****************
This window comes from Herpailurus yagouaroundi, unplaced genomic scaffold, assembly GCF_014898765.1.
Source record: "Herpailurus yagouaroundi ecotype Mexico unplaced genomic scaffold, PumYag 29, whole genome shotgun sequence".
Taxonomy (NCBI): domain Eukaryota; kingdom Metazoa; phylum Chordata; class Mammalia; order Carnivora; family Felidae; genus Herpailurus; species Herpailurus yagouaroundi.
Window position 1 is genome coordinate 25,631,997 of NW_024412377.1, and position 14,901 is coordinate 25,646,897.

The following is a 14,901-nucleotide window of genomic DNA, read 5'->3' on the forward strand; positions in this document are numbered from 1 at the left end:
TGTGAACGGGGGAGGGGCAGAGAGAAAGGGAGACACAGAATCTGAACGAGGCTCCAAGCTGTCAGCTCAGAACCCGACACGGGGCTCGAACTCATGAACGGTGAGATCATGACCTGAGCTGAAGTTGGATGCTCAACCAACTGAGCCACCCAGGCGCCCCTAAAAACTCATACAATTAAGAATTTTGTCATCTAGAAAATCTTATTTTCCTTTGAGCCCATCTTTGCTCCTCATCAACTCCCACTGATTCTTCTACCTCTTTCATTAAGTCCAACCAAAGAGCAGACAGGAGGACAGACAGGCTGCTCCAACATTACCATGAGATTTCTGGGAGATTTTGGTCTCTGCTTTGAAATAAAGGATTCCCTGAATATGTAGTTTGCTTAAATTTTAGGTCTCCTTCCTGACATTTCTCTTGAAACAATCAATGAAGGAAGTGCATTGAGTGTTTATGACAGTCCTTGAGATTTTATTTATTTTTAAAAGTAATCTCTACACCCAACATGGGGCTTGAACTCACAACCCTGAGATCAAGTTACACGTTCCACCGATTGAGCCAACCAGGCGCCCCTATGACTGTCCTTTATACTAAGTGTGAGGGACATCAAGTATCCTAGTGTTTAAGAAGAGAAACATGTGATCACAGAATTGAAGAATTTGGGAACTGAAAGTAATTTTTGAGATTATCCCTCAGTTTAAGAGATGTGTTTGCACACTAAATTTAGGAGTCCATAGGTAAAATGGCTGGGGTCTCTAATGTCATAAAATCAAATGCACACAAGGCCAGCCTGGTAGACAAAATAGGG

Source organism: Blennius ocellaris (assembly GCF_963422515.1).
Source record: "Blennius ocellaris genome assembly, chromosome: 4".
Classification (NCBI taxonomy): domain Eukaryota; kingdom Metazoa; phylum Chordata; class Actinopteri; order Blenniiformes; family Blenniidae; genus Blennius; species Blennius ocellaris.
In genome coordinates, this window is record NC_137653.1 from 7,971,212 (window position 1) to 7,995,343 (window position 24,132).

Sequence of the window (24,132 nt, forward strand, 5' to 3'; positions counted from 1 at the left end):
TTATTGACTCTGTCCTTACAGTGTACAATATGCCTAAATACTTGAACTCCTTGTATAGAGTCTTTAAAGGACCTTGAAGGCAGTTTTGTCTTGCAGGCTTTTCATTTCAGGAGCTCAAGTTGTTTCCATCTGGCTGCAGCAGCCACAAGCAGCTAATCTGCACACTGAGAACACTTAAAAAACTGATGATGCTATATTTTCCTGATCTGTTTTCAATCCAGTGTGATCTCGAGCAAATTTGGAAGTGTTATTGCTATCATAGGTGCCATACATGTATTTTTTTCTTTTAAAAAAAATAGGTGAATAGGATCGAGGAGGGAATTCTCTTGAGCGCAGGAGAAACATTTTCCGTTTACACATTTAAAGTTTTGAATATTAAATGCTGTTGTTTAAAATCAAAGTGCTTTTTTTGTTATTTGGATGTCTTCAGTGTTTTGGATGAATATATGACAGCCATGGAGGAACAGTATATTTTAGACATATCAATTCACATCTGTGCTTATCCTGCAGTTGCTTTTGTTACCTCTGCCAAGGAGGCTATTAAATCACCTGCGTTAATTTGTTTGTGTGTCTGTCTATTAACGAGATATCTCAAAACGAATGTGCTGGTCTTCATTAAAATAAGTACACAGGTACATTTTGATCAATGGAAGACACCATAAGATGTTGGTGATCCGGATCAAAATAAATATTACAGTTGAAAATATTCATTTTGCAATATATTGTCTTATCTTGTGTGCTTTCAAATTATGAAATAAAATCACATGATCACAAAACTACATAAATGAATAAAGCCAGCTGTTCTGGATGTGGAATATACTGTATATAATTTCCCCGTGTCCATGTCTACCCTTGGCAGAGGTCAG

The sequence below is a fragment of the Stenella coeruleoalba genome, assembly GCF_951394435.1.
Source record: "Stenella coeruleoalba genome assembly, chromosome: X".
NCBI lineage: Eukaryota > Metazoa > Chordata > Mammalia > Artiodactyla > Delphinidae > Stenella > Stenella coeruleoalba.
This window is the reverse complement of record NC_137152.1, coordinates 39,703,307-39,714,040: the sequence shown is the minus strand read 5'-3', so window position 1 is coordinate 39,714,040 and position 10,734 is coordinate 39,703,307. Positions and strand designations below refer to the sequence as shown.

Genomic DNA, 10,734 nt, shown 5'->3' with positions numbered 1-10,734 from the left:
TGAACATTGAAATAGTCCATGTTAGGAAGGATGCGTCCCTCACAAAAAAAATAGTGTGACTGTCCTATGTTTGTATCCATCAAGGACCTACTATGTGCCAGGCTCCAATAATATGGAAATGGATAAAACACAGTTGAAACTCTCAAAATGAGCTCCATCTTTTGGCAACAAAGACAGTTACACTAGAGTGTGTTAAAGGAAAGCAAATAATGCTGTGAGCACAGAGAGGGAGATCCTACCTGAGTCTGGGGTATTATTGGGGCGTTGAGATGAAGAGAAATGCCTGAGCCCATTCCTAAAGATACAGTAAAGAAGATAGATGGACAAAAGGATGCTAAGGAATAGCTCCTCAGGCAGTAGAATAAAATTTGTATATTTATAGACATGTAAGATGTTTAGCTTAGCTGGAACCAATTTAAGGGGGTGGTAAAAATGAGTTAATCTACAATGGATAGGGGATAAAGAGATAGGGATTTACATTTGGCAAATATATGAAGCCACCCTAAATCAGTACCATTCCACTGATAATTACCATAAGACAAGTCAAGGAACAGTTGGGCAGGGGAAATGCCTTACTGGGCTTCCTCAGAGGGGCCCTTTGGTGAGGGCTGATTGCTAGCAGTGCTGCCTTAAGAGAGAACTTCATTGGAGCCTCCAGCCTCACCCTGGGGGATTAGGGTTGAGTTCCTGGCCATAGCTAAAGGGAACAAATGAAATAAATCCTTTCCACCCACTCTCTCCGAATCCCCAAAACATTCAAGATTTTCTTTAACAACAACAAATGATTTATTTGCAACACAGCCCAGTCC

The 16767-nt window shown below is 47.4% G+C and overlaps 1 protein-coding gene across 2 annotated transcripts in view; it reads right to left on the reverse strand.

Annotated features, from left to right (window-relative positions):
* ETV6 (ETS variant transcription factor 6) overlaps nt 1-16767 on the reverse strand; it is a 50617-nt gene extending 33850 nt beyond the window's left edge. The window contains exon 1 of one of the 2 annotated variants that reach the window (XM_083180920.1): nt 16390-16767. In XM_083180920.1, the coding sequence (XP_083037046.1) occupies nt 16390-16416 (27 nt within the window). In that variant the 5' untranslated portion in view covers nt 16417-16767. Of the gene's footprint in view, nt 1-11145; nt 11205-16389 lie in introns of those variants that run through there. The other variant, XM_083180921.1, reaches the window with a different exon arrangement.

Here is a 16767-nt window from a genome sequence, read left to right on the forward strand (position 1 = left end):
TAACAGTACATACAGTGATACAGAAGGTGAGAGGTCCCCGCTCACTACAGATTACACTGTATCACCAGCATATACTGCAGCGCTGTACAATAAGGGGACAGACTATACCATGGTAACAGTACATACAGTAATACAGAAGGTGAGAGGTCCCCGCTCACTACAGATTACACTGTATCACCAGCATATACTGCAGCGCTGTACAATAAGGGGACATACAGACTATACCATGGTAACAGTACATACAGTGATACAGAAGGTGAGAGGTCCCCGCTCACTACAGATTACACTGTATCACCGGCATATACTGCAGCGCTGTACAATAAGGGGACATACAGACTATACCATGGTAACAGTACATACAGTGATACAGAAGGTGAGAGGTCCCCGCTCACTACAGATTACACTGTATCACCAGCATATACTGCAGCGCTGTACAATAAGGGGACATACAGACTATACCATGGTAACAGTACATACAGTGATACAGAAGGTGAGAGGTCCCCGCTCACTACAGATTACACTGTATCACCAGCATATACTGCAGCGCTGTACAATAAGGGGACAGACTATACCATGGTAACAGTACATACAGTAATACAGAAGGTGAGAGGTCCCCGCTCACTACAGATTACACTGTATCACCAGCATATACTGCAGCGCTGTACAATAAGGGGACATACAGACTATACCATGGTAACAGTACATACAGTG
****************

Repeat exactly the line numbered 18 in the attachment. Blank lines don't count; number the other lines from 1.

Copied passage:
TGAACATTGAAATAGTCCATGTTAGGAAGGATGCGTCCCTCACAAAAAAAATAGTGTGACTGTCCTATGTTTGTATCCATCAAGGACCTACTATGTGCCAGGCTCCAATAATATGGAAATGGATAAAACACAGTTGAAACTCTCAAAATGAGCTCCATCTTTTGGCAACAAAGACAGTTACACTAGAGTGTGTTAAAGGAAAGCAAATAATGCTGTGAGCACAGAGAGGGAGATCCTACCTGAGTCTGGGGTATTATTGGGGCGTTGAGATGAAGAGAAATGCCTGAGCCCATTCCTAAAGATACAGTAAAGAAGATAGATGGACAAAAGGATGCTAAGGAATAGCTCCTCAGGCAGTAGAATAAAATTTGTATATTTATAGACATGTAAGATGTTTAGCTTAGCTGGAACCAATTTAAGGGGGTGGTAAAAATGAGTTAATCTACAATGGATAGGGGATAAAGAGATAGGGATTTACATTTGGCAAATATATGAAGCCACCCTAAATCAGTACCATTCCACTGATAATTACCATAAGACAAGTCAAGGAACAGTTGGGCAGGGGAAATGCCTTACTGGGCTTCCTCAGAGGGGCCCTTTGGTGAGGGCTGATTGCTAGCAGTGCTGCCTTAAGAGAGAACTTCATTGGAGCCTCCAGCCTCACCCTGGGGGATTAGGGTTGAGTTCCTGGCCATAGCTAAAGGGAACAAATGAAATAAATCCTTTCCACCCACTCTCTCCGAATCCCCAAAACATTCAAGATTTTCTTTAACAACAACAAATGATTTATTTGCAACACAGCCCAGTCC